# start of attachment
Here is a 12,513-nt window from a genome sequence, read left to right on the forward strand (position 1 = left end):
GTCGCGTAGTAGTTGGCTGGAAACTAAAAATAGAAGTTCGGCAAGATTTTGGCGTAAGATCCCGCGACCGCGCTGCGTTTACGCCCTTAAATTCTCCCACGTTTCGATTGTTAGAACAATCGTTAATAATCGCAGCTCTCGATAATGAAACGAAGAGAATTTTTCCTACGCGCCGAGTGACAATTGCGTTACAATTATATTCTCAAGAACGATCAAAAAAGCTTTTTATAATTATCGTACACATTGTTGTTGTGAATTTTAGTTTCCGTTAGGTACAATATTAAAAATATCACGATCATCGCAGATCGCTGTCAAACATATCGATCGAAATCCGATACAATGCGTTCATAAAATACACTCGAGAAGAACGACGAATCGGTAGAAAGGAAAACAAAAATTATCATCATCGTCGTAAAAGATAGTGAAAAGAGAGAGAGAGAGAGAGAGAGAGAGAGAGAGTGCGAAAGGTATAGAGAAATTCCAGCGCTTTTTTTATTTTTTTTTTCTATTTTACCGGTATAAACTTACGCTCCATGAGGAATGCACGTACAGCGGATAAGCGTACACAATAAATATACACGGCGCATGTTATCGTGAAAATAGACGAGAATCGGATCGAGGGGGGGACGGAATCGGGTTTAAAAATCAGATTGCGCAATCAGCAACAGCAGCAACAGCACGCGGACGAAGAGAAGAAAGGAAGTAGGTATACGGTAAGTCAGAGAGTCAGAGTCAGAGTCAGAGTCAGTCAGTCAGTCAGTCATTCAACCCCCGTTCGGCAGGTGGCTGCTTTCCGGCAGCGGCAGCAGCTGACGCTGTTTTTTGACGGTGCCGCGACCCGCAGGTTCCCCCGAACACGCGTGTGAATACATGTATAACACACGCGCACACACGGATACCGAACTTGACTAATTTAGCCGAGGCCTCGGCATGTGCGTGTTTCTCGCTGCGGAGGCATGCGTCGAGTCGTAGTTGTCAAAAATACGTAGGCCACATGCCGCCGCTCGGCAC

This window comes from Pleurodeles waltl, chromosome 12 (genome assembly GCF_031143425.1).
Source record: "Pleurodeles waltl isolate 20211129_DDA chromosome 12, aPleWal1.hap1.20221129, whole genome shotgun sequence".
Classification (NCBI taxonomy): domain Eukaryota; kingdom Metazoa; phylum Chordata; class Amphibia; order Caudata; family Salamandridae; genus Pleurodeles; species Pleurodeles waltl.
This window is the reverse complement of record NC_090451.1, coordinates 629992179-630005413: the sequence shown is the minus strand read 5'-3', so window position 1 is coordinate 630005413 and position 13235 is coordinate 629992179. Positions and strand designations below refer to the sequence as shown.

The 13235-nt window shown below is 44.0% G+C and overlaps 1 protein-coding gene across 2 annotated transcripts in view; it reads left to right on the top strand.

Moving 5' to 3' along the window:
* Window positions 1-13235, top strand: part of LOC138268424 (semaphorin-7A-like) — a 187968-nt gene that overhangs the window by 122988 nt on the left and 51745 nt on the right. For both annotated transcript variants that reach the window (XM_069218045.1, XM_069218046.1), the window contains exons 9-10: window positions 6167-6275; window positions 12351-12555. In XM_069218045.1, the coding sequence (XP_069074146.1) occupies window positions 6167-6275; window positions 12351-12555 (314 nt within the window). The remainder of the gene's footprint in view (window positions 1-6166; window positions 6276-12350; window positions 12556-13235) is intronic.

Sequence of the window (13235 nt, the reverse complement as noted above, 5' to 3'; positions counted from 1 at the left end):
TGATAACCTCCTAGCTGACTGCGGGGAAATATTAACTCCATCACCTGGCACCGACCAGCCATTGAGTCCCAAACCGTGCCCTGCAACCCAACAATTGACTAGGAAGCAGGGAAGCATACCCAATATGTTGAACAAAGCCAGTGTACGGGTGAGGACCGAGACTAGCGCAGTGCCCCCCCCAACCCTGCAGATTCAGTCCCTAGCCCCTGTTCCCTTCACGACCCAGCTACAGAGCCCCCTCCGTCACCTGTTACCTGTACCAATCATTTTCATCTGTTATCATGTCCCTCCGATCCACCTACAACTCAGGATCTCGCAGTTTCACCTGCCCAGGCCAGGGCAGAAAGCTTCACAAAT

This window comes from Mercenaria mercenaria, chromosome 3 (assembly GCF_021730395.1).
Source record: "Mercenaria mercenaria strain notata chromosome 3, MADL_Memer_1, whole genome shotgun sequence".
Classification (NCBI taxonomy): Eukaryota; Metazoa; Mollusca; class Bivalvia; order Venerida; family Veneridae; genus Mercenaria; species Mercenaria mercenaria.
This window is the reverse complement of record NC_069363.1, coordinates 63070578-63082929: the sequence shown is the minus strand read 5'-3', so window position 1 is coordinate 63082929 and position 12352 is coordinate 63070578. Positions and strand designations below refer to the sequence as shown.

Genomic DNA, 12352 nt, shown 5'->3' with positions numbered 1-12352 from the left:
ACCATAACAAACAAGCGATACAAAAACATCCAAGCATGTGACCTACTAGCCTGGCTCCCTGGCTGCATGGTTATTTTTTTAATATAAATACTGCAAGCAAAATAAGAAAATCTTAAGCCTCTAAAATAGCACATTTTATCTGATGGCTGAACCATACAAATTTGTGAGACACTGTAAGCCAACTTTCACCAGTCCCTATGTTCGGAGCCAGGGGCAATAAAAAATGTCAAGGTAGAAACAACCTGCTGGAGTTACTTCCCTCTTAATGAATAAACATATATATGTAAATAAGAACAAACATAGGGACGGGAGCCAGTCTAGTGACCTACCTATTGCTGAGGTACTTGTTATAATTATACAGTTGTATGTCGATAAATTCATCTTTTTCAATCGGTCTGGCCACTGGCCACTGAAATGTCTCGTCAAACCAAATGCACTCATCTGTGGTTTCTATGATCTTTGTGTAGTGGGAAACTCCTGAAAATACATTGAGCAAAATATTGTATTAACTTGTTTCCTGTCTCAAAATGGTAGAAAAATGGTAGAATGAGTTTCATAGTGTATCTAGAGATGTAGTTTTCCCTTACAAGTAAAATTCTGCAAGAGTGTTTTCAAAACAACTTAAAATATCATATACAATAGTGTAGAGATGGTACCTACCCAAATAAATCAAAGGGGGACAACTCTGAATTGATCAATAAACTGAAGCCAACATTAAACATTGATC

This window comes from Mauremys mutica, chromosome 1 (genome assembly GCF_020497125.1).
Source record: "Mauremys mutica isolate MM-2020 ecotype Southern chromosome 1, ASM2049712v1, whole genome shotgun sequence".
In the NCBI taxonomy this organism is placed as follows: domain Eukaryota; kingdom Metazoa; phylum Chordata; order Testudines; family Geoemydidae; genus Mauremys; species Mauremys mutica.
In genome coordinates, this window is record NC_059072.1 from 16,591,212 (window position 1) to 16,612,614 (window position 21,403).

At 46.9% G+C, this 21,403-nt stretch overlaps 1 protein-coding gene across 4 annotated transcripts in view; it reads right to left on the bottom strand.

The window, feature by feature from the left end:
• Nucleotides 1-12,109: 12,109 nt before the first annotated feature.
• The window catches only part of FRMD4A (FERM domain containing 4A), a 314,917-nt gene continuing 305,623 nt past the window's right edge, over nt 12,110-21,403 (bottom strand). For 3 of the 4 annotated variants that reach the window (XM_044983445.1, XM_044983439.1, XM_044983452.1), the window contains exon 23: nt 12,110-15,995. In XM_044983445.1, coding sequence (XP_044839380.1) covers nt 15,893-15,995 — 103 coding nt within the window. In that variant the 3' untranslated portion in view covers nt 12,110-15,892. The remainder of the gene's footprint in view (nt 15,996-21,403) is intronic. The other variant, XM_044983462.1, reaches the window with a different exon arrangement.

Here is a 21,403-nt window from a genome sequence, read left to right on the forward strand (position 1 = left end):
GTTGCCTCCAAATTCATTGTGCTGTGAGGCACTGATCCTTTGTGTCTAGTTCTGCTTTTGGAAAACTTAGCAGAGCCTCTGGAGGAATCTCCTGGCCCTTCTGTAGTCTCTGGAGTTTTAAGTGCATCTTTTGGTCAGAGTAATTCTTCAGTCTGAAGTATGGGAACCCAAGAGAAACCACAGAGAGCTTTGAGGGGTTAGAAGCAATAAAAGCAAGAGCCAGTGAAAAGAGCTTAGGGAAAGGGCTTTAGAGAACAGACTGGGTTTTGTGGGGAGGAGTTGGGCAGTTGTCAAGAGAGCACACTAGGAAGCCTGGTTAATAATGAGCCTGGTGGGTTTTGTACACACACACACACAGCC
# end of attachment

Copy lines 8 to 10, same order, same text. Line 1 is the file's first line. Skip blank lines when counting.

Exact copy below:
Moving 5' to 3' along the window:
* Window positions 1-13235, top strand: part of LOC138268424 (semaphorin-7A-like) — a 187968-nt gene that overhangs the window by 122988 nt on the left and 51745 nt on the right. For both annotated transcript variants that reach the window (XM_069218045.1, XM_069218046.1), the window contains exons 9-10: window positions 6167-6275; window positions 12351-12555. In XM_069218045.1, the coding sequence (XP_069074146.1) occupies window positions 6167-6275; window positions 12351-12555 (314 nt within the window). The remainder of the gene's footprint in view (window positions 1-6166; window positions 6276-12350; window positions 12556-13235) is intronic.

Sequence of the window (13235 nt, the reverse complement as noted above, 5' to 3'; positions counted from 1 at the left end):